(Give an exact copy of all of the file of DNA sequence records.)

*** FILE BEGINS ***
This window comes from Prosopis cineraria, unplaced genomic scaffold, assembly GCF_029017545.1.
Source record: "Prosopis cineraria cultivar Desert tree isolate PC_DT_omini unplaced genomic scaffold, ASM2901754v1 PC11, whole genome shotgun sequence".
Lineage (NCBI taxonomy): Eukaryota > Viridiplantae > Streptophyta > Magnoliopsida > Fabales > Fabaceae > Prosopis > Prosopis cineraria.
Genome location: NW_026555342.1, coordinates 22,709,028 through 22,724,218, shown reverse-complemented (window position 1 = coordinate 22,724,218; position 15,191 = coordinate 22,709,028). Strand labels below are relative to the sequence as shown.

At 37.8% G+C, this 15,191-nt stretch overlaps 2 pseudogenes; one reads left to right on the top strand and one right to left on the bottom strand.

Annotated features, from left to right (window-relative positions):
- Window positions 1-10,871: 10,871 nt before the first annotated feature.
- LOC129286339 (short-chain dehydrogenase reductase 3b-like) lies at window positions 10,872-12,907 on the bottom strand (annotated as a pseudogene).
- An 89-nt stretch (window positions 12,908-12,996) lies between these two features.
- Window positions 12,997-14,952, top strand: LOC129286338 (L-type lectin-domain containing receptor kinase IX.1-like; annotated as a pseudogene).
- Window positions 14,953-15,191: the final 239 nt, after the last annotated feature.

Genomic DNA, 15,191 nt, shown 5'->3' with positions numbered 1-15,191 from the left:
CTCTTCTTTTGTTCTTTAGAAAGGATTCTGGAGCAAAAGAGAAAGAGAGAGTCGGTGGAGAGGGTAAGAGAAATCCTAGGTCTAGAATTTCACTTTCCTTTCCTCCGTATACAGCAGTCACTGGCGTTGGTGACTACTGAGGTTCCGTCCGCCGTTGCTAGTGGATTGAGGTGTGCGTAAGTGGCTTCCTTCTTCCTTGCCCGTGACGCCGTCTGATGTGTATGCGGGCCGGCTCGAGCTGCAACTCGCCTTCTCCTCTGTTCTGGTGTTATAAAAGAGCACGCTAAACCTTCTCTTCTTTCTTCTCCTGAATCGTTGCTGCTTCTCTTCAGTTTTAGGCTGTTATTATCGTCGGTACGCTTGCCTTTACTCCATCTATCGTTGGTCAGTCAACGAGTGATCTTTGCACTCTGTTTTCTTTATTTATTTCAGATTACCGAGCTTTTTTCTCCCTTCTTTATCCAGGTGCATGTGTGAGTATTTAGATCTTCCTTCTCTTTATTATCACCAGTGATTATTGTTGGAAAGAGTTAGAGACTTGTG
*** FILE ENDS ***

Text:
This window comes from Prosopis cineraria, unplaced genomic scaffold, assembly GCF_029017545.1.
Source record: "Prosopis cineraria cultivar Desert tree isolate PC_DT_omini unplaced genomic scaffold, ASM2901754v1 PC11, whole genome shotgun sequence".
Lineage (NCBI taxonomy): Eukaryota > Viridiplantae > Streptophyta > Magnoliopsida > Fabales > Fabaceae > Prosopis > Prosopis cineraria.
Genome location: NW_026555342.1, coordinates 22,709,028 through 22,724,218, shown reverse-complemented (window position 1 = coordinate 22,724,218; position 15,191 = coordinate 22,709,028). Strand labels below are relative to the sequence as shown.

At 37.8% G+C, this 15,191-nt stretch overlaps 2 pseudogenes; one reads left to right on the top strand and one right to left on the bottom strand.

Annotated features, from left to right (window-relative positions):
- Window positions 1-10,871: 10,871 nt before the first annotated feature.
- LOC129286339 (short-chain dehydrogenase reductase 3b-like) lies at window positions 10,872-12,907 on the bottom strand (annotated as a pseudogene).
- An 89-nt stretch (window positions 12,908-12,996) lies between these two features.
- Window positions 12,997-14,952, top strand: LOC129286338 (L-type lectin-domain containing receptor kinase IX.1-like; annotated as a pseudogene).
- Window positions 14,953-15,191: the final 239 nt, after the last annotated feature.

Genomic DNA, 15,191 nt, shown 5'->3' with positions numbered 1-15,191 from the left:
CTCTTCTTTTGTTCTTTAGAAAGGATTCTGGAGCAAAAGAGAAAGAGAGAGTCGGTGGAGAGGGTAAGAGAAATCCTAGGTCTAGAATTTCACTTTCCTTTCCTCCGTATACAGCAGTCACTGGCGTTGGTGACTACTGAGGTTCCGTCCGCCGTTGCTAGTGGATTGAGGTGTGCGTAAGTGGCTTCCTTCTTCCTTGCCCGTGACGCCGTCTGATGTGTATGCGGGCCGGCTCGAGCTGCAACTCGCCTTCTCCTCTGTTCTGGTGTTATAAAAGAGCACGCTAAACCTTCTCTTCTTTCTTCTCCTGAATCGTTGCTGCTTCTCTTCAGTTTTAGGCTGTTATTATCGTCGGTACGCTTGCCTTTACTCCATCTATCGTTGGTCAGTCAACGAGTGATCTTTGCACTCTGTTTTCTTTATTTATTTCAGATTACCGAGCTTTTTTCTCCCTTCTTTATCCAGGTGCATGTGTGAGTATTTAGATCTTCCTTCTCTTTATTATCACCAGTGATTATTGTTGGAAAGAGTTAGAGACTTGTG